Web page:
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I love computational materials science. I was an experimentalist and involved in some Computational work during my masters degree. I did not not enjoy the experimental part. I did not enjoy the lab politics, the dependency on others. Also, I did not enjoy the significance of the work I was doing. Most of the time, it was just reporting the experimental data without trying hard to find a theoretical reasoning.

On the other hand, I was fascinated by computational research. The only limitation was I myself. Implementation of ideas, thinking about the fundamental physics that's occuring, and getting to theoretically predict the results was exciting. Thus, I was extremely determined to do a PhD in computational aspect of materials science for this particular reason.

Fast forward 4 years, I am done with my PhD. And I have published some papers on my research area. However, I did not do anything substantial during my PhD. I did not get any awards, nor my research got any media coverage, applying for grants with my advisor was always a nightmare. Contrarily, my colleagues who work on experimental aspect of the research, find it much easier to publish, gets multiple awards, easily gets grants approved, have media coverage for every "groundbreaking" stuff they develop.

Now that I have completed my PhD, I sort of envy the experimentalists and regret not being one. I feel that being average in computational materials science is disasterous as compared to being average in experimental research. I feel that I made a wrong choice 4 years ago when I decided to apply for a computational PhD than an experimental one.

My question is: How does one know that the field of research they are in is the best fit for them ? And how to be content with one own's research field and not feel resentment that probably I am not a good fit for this field?

  • Do you enjoy doing the actual research? – Anyon Jul 11 at 12:39
  • Yes, I do. But, I feel dissatisfied with the quality of work I can manage. There are researchers who are leaps and bounds ahead in their Research. I will never able to match them. While, Research in experimentation is more about the resources one has. Even a mediocre experimental research receives more attention than a theoretical work. – Doubito Jul 11 at 12:49
  • Well, for the comparisons to others in your field, please see How do you come to terms with the fact that you might never be among the best in your research community? For your comparison with your experimental colleagues the saying about how the grass is always greener on the other side comes to mind, but sure, there's always the reality that some topics and approaches are hotter than others. – Anyon Jul 11 at 12:56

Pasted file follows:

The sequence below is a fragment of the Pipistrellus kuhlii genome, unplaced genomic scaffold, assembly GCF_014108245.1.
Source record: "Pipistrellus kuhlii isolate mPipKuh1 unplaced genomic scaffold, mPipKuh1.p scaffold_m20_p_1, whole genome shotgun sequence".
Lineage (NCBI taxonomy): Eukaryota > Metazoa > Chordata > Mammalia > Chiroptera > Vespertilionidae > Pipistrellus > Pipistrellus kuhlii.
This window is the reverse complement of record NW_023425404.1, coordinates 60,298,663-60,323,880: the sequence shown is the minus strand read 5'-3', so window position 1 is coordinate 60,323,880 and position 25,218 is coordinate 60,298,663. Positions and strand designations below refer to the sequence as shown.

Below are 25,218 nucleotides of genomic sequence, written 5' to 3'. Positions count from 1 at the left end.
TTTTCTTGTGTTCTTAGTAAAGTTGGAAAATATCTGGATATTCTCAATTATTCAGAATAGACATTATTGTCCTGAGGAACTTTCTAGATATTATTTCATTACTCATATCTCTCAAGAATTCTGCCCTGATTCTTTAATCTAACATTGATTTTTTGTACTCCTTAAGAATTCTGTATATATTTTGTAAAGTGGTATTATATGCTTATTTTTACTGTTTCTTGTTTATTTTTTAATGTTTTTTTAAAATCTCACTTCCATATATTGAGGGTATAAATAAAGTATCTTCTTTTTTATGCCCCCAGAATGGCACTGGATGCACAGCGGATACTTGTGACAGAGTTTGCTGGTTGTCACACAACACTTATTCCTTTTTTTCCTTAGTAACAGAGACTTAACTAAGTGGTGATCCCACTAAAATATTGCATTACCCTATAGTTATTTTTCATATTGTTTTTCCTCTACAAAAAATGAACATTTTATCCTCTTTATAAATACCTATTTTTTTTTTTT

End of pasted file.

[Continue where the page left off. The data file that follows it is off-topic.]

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"I love computational materials science." End of discussion.

If you can do what you love you can have a marvelous life. If you can't do what you love you will have a harder time.

But, with time, hard work, and experience you will likely improve. There will always be people better than you at whatever you do. Don't worry about it. Don't envy them. But try to form collaborative relationships that might, in time, let you work with some of the superstars.

As to your colleagues who seem to have an easier time: they may feel quite differently.

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Well, in my opinion, there is an element of chance to getting awards, grants, and recognition. Even citations have a bit of chance to them. Every now and then, a researcher will hit a lottery paper early in their career. They are working on the right problem at the right time. On the other hand, the field you work in might catch fire. Those researchers working on neural networks prior to 2010 were largely making contributions in a relatively thankless field. How that has changed.

I had a mentor put it to me very succinctly- Any given decent paper has a chance of being noticed by the wider community. Do enough decent work and you will be noticed.

But from personal experience-

I know the field I work in is the field for me because I gain a large amount of satisfaction from it. I enjoy writing papers and submitting them to journals. I enjoy reviewing manuscripts from those journals. I enjoy going to conferences and talking with other researchers in the field. I enjoy thinking about problems in my field. I enjoy talking with practitioners and policy makers about those problems and possible solutions as well.

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